Residents of the Florida Keys have been advised by officials to "get out" of town as Hurricane Irma barrels toward the Florida coast.
Mandatory evacuations were issued for barrier islands and low-lying mainland districts where the massive storm is expected to cause widespread devastation in the coming days.
"I'll do anything in my power to convince [everyone] this is a very serious storm," Miami-Dade Mayor Philip Levine said in a press conference, according to the Daily Mail. "This is a nuclear hurricane. They should leave the beach, they must leave the beach."
The mandatory evacuation went into effect on Sept. 7 and affects about 100,000 people. It is the first mandatory evacuation order implemented in Miami since Hurricane Wilma in 2005.
Florida Gov. Rick Scott has warned citizens to comply with the order, reminding them of the destruction wrought by Hurricane Andrew in 1992.
"Let's all remember, we can rebuild your home, but we can't rebuild your life," he said.
Adding to the anxiety is the fact that two nuclear power plants -- which provide power to almost 2 million homes -- are situated in Irma's path.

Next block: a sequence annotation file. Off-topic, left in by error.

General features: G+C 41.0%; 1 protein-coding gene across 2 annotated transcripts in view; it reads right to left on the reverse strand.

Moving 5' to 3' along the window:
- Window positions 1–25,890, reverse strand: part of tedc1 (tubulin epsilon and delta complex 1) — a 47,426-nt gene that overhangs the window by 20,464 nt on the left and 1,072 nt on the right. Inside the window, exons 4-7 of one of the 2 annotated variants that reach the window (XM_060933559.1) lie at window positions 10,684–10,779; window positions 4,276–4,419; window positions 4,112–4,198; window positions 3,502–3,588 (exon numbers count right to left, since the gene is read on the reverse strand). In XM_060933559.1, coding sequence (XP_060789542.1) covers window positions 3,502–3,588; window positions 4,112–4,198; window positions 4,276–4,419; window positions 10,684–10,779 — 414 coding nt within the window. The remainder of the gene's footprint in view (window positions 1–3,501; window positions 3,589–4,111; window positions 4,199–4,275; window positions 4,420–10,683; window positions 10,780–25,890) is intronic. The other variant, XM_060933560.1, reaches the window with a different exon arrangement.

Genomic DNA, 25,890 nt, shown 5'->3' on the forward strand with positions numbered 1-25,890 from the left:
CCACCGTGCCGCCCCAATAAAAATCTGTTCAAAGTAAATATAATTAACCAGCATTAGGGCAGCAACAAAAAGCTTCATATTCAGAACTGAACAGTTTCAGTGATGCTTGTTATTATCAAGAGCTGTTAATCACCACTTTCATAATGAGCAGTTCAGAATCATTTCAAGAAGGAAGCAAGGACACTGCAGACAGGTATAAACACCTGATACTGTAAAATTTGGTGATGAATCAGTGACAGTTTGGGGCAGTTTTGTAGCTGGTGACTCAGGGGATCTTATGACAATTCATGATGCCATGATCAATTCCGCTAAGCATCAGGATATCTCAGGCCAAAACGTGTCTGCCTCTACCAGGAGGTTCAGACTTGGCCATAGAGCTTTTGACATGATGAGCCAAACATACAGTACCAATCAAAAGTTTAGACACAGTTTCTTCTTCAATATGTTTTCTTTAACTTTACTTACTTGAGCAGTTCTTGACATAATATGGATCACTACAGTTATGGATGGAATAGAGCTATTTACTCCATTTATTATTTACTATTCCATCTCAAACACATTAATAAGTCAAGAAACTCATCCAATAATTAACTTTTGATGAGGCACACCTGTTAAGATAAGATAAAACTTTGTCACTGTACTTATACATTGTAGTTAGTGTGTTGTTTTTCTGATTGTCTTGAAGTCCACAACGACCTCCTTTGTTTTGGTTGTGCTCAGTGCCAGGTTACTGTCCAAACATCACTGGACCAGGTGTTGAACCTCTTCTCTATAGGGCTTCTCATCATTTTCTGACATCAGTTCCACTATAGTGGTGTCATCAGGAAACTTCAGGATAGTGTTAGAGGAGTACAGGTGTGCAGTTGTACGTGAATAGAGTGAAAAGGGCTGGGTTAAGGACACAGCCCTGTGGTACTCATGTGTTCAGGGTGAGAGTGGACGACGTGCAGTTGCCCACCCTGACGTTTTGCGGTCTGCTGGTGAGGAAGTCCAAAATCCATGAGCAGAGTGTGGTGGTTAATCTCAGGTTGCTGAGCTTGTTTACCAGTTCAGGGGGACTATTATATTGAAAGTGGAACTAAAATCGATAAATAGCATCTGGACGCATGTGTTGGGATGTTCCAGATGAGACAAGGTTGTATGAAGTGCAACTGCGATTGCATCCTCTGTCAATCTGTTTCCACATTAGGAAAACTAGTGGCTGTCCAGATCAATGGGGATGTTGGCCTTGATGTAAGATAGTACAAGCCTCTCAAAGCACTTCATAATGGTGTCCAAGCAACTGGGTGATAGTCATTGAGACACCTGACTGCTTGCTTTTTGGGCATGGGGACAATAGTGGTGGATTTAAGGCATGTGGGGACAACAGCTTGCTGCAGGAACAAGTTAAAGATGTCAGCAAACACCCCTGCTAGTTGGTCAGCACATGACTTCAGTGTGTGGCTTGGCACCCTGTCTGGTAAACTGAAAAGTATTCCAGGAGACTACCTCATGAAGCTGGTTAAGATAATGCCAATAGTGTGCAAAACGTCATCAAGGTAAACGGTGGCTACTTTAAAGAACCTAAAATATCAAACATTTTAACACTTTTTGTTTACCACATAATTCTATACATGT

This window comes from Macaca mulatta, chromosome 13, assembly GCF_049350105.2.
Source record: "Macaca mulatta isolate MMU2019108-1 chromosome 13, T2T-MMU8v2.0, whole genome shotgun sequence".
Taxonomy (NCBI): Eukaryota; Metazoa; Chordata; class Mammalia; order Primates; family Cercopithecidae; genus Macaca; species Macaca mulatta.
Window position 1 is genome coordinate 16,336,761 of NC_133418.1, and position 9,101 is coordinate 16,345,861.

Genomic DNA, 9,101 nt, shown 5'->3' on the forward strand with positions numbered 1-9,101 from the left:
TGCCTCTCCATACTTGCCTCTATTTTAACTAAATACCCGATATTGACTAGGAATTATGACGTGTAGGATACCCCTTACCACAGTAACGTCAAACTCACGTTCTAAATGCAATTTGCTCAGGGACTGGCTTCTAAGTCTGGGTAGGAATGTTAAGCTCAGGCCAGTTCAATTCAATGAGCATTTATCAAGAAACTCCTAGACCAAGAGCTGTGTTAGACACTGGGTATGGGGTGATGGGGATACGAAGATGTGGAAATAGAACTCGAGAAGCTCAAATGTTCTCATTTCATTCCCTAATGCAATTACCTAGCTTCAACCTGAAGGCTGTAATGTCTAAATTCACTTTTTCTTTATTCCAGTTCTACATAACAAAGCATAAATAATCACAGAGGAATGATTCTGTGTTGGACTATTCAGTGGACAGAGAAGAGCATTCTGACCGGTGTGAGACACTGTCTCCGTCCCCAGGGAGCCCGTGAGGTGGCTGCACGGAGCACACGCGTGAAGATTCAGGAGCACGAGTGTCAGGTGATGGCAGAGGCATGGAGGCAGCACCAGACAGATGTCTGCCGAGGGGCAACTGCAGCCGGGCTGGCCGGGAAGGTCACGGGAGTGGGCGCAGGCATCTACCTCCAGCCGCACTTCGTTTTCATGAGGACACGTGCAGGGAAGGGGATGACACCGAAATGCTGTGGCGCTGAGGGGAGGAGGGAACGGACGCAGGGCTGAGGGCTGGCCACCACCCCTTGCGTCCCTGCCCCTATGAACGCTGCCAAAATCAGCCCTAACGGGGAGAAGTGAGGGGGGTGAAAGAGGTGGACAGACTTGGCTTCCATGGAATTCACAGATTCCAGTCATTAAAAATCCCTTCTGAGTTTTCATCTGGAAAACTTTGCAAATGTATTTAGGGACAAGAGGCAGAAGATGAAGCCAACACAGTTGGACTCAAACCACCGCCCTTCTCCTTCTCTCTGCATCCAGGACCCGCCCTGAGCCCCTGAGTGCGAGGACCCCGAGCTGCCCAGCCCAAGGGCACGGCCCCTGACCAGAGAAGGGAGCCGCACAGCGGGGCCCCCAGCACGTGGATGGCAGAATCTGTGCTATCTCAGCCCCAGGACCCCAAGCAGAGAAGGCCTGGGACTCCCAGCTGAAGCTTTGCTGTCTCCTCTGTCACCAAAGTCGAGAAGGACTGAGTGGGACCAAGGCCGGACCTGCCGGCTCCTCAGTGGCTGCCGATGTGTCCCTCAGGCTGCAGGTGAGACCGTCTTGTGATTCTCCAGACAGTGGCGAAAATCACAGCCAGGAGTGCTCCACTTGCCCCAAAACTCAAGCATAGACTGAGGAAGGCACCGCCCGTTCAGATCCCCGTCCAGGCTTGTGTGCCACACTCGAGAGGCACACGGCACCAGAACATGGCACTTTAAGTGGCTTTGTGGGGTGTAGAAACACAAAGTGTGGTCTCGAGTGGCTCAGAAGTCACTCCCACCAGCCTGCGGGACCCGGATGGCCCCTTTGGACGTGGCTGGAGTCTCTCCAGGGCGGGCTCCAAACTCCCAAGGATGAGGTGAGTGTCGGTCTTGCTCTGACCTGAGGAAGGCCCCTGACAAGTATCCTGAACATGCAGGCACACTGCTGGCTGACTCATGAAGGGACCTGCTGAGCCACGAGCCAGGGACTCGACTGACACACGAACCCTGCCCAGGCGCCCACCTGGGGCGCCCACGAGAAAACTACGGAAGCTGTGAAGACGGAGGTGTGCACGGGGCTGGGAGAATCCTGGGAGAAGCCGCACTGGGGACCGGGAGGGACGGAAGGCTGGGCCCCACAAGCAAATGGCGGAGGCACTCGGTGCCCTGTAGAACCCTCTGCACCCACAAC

"Based on the current track, we would expect severe weather in Florida starting Saturday, meaning we would potentially shut down before that point," Florida Power & Light spokesman Peter Robbins explained.
He added that the plants are designed to be able to resist extreme weather conditions, including high winds and massive flooding. One of the reactors withstood Hurricane Andrew in 1992, while the other survived Hurricane Wilma in 2005.
Irma, which is currently rampaging through the Caribbean, has already killed at least 10 people, according to CNN. It has maintained 180 mph winds longer than any other storm on record.
Gaston Browne, the prime minister of Antigua and Barbuda, said about 95 percent of buildings have been damaged on the island of Barbuda. He described the storm as "unprecedented" and "absolutely devastating," adding that it has caused an estimated $100 million in damage.
Irma is expected to slam into the Turks and Caicos Islands and parts of the Bahamas before making landfall in southern Florida on Sept. 10.
"Some of these Turks and Caicos [Islands] will be completely overwashed," CNN meteorologist Chad Myers predicted.
In the Bahamas, evacuation orders were given to the southern islands of Mayaguana, Inagua, Crooked Island, Acklins, Long Cay and Ragged Island, with Prime Minister Hubert Minnis calling it "the largest such evacuation in the history of the country."